This book has a distinctive North American bias, not surprising when the authors are both academics at Brock University , Ontario . Those seeking a text book on tourist event management will find that the text predominately covers sports events, although tourist events are also given some cover. A number of examples given are on the Olympic Games, which indicates the level of event at which that the authors have aimed. The theories in the findings could be applied to smaller events, but it is unlikely that those organisers of small scale events will get much practical advice from the book.
The book starts with chapters on concepts and progresses onto planning, evaluation and bidding. The early chapters are predominantly theoretical, but as the book progresses, there is more practical advice offered to compliment the theory. There is a set of questions after each chapter to check understanding.
There is a chapter which covers the role of volunteers in some depth, including the role of volunteers at the Commonwealth Games in Manchester (2002). This is an essential part of event management that is often overlooked in other text books.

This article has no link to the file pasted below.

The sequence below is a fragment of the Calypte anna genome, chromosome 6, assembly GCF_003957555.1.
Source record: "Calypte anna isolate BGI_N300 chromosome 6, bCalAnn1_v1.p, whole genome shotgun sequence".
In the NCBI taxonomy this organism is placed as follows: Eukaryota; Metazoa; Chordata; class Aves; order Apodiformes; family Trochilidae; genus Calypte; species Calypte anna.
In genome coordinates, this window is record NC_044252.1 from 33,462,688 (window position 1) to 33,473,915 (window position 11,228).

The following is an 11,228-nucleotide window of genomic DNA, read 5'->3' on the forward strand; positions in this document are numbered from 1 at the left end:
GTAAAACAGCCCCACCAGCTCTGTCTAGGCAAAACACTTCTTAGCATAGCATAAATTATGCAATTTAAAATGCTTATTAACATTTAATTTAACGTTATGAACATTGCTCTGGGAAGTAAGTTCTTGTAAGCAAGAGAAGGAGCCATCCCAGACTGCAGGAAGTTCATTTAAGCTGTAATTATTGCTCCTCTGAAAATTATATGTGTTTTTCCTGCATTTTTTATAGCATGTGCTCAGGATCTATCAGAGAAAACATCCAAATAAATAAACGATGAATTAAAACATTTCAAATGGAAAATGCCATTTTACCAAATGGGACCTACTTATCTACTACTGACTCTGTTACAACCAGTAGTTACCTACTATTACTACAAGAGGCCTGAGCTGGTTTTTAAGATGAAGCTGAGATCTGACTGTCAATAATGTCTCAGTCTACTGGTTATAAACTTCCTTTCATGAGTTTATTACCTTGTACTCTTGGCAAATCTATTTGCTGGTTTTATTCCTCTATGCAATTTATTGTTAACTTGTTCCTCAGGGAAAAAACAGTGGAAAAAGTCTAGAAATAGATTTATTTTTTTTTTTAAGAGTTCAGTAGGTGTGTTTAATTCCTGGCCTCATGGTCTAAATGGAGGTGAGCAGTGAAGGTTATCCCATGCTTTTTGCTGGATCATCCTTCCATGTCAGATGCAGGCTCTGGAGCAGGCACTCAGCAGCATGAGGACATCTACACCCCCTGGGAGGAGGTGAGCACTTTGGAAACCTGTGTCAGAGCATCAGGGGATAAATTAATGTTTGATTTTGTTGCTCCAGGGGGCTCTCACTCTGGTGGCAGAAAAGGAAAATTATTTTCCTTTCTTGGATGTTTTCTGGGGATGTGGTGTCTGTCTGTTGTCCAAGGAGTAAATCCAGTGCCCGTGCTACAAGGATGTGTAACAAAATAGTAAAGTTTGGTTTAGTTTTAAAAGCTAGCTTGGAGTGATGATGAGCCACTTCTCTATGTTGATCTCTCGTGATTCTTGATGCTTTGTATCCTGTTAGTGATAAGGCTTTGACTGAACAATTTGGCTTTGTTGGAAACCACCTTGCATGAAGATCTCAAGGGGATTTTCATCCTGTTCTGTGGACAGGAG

Another hapter includes sampling and surveys for event evaluation and gives clear advice and examples, although this type of sampling is more likely to appeal to organisers of larger events (i.e. larger budgets) than those of smaller events.
The book is aimed at higher education students, and would be of limited value to levels 2 and 3. For those students in H. E. seeking an in-depth text book on event management, this would compliment other books, and give a North American flavour to their research.
Reviewer: Mike Dods MTS, Programme Manager, Leeds Park Lane College
Credits: Cheryl Mallen and Lorne J Adams
Publisher: Butterworth Heinemann, 2008